Here's a Shoe Finder that can help you find a running shoe that's right for you:

http://www.therunnershigh.com/shoes/wizard/

An important thing to remember is to replace your shoes every 300 - 400 miles. Wearing old, worn out shoes can lead to injury while running. If you run about 3 - 5 miles, 4 - 5 times per week, you should be replacing your shoes every 3 - 4 months!

Clothes

One of the great things about running is that you don't need any special gear or equipment, other than a good pair of running shoes. You can wear anything that's comfortable for you to run in. Many runners prefer to wear clothing that is lightweight, loose and breathable. Most running apparel is not made of cotton, because cotton absorbs moisture as you sweat. Most athletic apparel companies make running shirts, shorts and pants out of non-cotton synthetic, or 'technical', fabrics with technical-sounding names like CoolMax, Dri-Fit and Gore- Tex that help to wick away moisture from your body. Some of the most common running apparel brands include Nike, Hind, Brooks, New Balance, Asics, Adidas and Under Armour.

Underwear One of the most underrated and important piece of running apparel is underwear. Wearing a base layer of synthetic fabrics will make the biggest difference in keeping you cool and dry. For women, wearing a jog bra and underwear made of synthetic polypropylene materials can help to reduce chafing and wick away moisture from the body. You may also want to look for a seamless bra so the seams don't dig into you while you run. For men, a pair of synthetic under-shorts or boxer briefs can make a big difference in prevent chafing and keeping you comfortable.

Socks You may want to consider buying yourself some non-cotton, or synthetic, socks, especially if you think you may be running in the rain. Synthetic socks can help prevent blisters, and keep your feet cool and dry while you run. If you are blister-prone, you may also consider special running socks that have added cushioning around blister-prone spots.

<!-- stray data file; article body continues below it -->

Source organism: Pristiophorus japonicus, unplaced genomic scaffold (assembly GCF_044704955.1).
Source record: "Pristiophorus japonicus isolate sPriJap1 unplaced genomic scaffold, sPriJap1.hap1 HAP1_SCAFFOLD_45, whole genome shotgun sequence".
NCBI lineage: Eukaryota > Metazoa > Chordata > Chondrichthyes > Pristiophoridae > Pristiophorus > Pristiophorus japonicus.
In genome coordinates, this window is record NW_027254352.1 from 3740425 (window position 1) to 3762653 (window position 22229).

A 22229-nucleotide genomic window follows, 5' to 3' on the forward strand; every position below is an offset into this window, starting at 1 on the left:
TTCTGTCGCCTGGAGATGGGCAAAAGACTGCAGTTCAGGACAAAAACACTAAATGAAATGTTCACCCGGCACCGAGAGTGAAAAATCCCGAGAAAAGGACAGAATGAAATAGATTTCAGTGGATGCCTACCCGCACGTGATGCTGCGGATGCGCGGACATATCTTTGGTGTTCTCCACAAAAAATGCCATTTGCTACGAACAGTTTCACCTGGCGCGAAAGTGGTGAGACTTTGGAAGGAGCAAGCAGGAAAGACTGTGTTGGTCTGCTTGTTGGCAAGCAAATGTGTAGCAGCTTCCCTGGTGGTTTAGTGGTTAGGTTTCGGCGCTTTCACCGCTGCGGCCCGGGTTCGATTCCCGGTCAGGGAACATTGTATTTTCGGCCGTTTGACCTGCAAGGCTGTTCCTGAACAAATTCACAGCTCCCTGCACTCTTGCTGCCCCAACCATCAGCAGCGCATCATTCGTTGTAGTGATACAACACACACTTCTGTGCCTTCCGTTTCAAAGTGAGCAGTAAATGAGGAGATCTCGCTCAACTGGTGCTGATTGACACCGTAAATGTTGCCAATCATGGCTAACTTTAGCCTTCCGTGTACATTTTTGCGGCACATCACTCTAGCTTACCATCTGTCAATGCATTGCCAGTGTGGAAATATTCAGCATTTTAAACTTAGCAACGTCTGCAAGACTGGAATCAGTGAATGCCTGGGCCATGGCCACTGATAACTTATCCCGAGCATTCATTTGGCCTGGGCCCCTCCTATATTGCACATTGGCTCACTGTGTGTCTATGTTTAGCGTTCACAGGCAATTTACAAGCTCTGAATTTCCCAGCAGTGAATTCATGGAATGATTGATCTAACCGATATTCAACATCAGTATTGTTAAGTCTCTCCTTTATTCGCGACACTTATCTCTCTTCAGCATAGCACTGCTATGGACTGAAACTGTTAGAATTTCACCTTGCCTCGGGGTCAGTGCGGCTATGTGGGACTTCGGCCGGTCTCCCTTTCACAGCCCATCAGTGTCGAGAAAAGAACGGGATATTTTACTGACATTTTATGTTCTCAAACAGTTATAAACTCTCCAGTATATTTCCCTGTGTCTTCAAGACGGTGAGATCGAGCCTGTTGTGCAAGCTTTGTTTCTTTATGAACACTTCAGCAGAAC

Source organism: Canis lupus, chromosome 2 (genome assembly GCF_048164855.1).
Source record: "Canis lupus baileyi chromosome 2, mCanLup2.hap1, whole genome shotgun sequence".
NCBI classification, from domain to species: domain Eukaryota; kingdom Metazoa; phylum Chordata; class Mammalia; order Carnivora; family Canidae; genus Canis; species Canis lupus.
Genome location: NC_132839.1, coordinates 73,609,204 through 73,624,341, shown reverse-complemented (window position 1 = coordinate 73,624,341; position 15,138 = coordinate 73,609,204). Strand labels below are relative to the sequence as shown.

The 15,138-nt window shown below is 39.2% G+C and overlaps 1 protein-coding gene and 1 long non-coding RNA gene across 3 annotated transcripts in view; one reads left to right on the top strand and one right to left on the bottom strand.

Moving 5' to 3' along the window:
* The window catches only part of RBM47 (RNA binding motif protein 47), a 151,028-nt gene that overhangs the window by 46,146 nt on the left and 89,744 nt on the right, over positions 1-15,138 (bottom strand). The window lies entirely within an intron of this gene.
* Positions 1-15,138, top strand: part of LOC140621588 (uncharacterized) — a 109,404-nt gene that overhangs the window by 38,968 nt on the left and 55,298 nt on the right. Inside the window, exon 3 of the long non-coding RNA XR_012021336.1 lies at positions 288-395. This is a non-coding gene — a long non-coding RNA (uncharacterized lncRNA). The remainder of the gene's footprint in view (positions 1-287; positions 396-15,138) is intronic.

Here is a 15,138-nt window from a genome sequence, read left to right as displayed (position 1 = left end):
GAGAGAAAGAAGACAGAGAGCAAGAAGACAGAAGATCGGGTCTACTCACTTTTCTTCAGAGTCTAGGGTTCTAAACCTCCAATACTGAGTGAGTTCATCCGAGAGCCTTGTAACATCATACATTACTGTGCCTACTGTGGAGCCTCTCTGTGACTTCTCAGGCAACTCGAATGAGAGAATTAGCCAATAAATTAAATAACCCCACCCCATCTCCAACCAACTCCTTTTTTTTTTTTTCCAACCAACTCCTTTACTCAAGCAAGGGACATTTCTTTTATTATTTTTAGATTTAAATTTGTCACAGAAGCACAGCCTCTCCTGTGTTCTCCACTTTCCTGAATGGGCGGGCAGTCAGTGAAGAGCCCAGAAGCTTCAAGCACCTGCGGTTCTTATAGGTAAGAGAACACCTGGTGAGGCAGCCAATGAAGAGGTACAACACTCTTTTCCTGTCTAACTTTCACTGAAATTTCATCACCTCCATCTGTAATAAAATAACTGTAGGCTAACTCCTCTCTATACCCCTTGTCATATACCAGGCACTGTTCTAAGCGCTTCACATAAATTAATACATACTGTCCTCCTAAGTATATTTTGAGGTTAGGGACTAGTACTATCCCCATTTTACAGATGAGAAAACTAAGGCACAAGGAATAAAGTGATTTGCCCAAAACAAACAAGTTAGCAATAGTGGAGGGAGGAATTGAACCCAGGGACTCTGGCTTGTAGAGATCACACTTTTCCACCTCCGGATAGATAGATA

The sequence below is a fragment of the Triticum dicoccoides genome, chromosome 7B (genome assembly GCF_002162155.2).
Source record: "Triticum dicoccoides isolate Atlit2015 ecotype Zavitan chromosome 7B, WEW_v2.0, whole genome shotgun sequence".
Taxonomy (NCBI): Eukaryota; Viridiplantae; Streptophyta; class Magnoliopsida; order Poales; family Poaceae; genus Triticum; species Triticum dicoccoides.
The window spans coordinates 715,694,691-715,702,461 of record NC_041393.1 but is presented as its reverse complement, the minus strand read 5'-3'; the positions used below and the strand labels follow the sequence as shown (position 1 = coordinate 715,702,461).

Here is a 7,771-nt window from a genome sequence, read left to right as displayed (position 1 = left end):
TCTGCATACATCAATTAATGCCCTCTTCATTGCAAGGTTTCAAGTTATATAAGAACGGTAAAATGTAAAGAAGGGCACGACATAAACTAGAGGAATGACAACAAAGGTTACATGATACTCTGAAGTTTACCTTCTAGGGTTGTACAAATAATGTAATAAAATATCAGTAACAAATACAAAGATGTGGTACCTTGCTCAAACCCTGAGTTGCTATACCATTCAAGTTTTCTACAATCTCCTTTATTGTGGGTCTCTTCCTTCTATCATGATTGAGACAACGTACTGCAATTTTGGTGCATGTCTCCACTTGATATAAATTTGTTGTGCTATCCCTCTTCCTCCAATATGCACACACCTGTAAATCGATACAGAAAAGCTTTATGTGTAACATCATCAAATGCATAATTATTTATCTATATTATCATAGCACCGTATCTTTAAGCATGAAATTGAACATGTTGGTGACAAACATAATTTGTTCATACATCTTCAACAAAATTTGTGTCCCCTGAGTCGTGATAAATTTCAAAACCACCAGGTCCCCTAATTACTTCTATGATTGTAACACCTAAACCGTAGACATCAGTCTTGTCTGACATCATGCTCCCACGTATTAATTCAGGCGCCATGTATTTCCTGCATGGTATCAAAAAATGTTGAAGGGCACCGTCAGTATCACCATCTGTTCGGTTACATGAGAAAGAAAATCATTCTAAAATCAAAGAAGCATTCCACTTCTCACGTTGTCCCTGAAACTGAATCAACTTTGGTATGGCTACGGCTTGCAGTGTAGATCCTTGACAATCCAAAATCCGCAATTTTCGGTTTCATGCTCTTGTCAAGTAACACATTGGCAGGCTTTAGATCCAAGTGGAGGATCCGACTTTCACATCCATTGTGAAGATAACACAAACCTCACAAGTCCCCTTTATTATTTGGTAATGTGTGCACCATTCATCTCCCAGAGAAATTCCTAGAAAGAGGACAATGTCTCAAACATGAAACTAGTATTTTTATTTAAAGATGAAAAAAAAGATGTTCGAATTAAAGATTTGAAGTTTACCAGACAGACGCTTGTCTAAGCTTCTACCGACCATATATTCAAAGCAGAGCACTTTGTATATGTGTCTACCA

Hat or Visor If you're going to be running in the hot sun, or in the rain, you may want to take along a hat or visor to protect your face. Many stores sell synthetic hats or visors which, again, can help wick away moisture and keep your head cool and dry.

Sunglasses If you're running on a sunny day, you may want to take a long a pair of sunglasses. There are many sunglasses designed specifically for sports, which tend to be made of plastic materials and to be tougher than typical sunglasses to withstand potential shocks or falls, and stay snuggly on your face while running. By keeping the sun out of your eyes, a good pair of sunglasses can even save you energy by keeping you from squinting and allowing you to relax your face.

Common Injuries

Shin Splints 'Shin splints' is the common term for pain along the front of the lower leg, in or near your shinbone (tibia). Shin splints are most commonly brought on by running, because of the force put on your shin and the connective tissue that connects the bone to the muscles surrounding it when you run. This force can lead to painful inflammation of the connective tissue around your shinbone. Running on hard surfaces can put added strain on your front leg muscles.

Symptoms of shin splints include:

  • Lower leg pain which subsides when you stop running, but returns when you start running again.
  • Tenderness around the inside of the shin bone.
  • Bumps around the inside of the shin bone.
  • Pain when the toes or foot are bent downwards.
  • Redness on the inside of the shin.

So, what do I do about it? The good news is that shin splints can be usually treated with rest, ice, proper footwear and possibly some minor modifications in your exercise routine.

Here's what you can do about it:

  • Rest to allow the injury to heal.
  • Ice your lower legs for 10 - 15 every 4 to 6 hours to reduce pain and inflammation.
  • Make sure to elevate your foot.
  • To help reduce the inflammation further, you may want to take aspirin or ibuprofen.
  • Wear shock absorbing insoles to help reduce the shock on the lower leg.

Blisters

You've probably gotten a blister at some time in your life. Those small clear-liquid filled bubbles on your foot can be surprisingly painful, and in some cases keep you from running. Blisters are usually caused by friction between your skin and your sock, particularly if your foot is wet or very sweaty.

So, what should I do about it?